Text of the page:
What first?

Okay, so you have the message about the areas you need to train in. So what do you train first? We are all different and therefore have our own likes and dislikes. So let me tell you what I would do if it was me training …

Initially, I would plan my week to develop a routine that allows enough time to train different areas on different days.

For endurance I prefer running to rowing or cycling. In the early stages I prefer to increase the distance rather than the speed. So a 2-3 mile run at a steady pace works for me. Once I can hit 3 miles, I start to change the exercise from a one-pace endurance session to a multi-pace session by adding little sprints of, say, 3-10 meters. This is now training my body to generate small bursts of speed.

I would complement this by looking for an area where you can delimit a badminton court. Then, I would create a series of shadow badminton workouts to train my legs and continue to develop footwork patterns. After all, good movement is vital in badminton, so I must practice and improve my split stride, initial burst, travel pattern, jump, landing, and return to base.

For increased footwork speed, I would introduce a jump rope into my program alternating from single jumps to double jumps, building a 20 minute session. I prefer to do this to music and always jump on a softer surface to nullify leg cramps.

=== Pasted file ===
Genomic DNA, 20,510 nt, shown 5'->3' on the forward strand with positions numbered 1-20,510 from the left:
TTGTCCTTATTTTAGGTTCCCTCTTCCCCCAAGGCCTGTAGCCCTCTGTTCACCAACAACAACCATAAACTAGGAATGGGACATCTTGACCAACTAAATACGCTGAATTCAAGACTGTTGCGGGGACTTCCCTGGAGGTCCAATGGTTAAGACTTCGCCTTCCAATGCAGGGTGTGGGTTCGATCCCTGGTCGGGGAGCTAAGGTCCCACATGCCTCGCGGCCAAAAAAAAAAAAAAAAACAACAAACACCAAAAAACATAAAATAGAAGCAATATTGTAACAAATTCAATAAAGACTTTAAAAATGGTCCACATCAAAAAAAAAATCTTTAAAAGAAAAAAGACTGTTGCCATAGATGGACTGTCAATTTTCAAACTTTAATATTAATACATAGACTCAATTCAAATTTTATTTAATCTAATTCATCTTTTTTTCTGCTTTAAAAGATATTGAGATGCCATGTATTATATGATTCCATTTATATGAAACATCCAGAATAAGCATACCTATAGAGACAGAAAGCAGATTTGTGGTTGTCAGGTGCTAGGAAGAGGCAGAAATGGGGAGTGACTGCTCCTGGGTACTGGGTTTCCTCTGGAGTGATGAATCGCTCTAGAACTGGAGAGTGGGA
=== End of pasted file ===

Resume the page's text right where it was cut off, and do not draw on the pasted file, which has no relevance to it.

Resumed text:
On the days that I’m not doing the above, I would create a training session at my home or at the gym. Getting to a gym isn’t always easy, so 10 minutes a day at home can go a long way.

For my core workout, I would include the plank, sit-ups (performed correctly and slowly, of course), leg raises, twists / side bends, and back stretches. I would also do breathing exercises to tone the pelvic muscles that are part of my core.

To strengthen my arms and condition my shoulders and chest, I use the simple push-up. I make sure the exercise is done correctly and begin to build strength by completing each push-up slowly, counting 3 back and 3 up. This loads the muscles more. Start with 1 set of 5 reps and work up to 3 sets of 7 reps with 30 seconds of rest.

Having mastered the simple pushup, I would add variation by changing the angle of my body. All I need is a chair to place my feet when I exercise. To add more variety, I would also remove the chair and switch to one-arm push-ups. This recruits my core muscles as stabilizers.

I have another variation on this great exercise and that is to completely switch from slow to fast reps. I would add a slap between push-ups which then creates a power exercise in addition to increasing my strength.

The other area I would work on is the forearms. For this I would follow all my armchair exercises. Most of these exercises can be completed sitting in a chair. Over time I would increase the sets, reps, and weight.


With all of these exercises, the average time to complete them is less than 30 minutes. I accept that there are many other exercises you can do, however, as I said at the beginning of the article, I would rather you go to a gym and pay a personal trainer to design a program for you. I will reiterate that you may need to consult your physician before attempting any exercise program.

What I have given you in this article are the basics based on my preferences and exactly what I would do if I was training to stay fit and improve my fitness levels before the new season. Other than a jump rope and running shoes, I haven’t wasted any money on equipment. I have basically used my own body weight to give myself all the weights for strength and conditioning exercises.

Many of the exercises I’ve described can be found on YouTube, so it shouldn’t take you long to find them.

As always, I hope you have found this article helpful and your comments are welcome.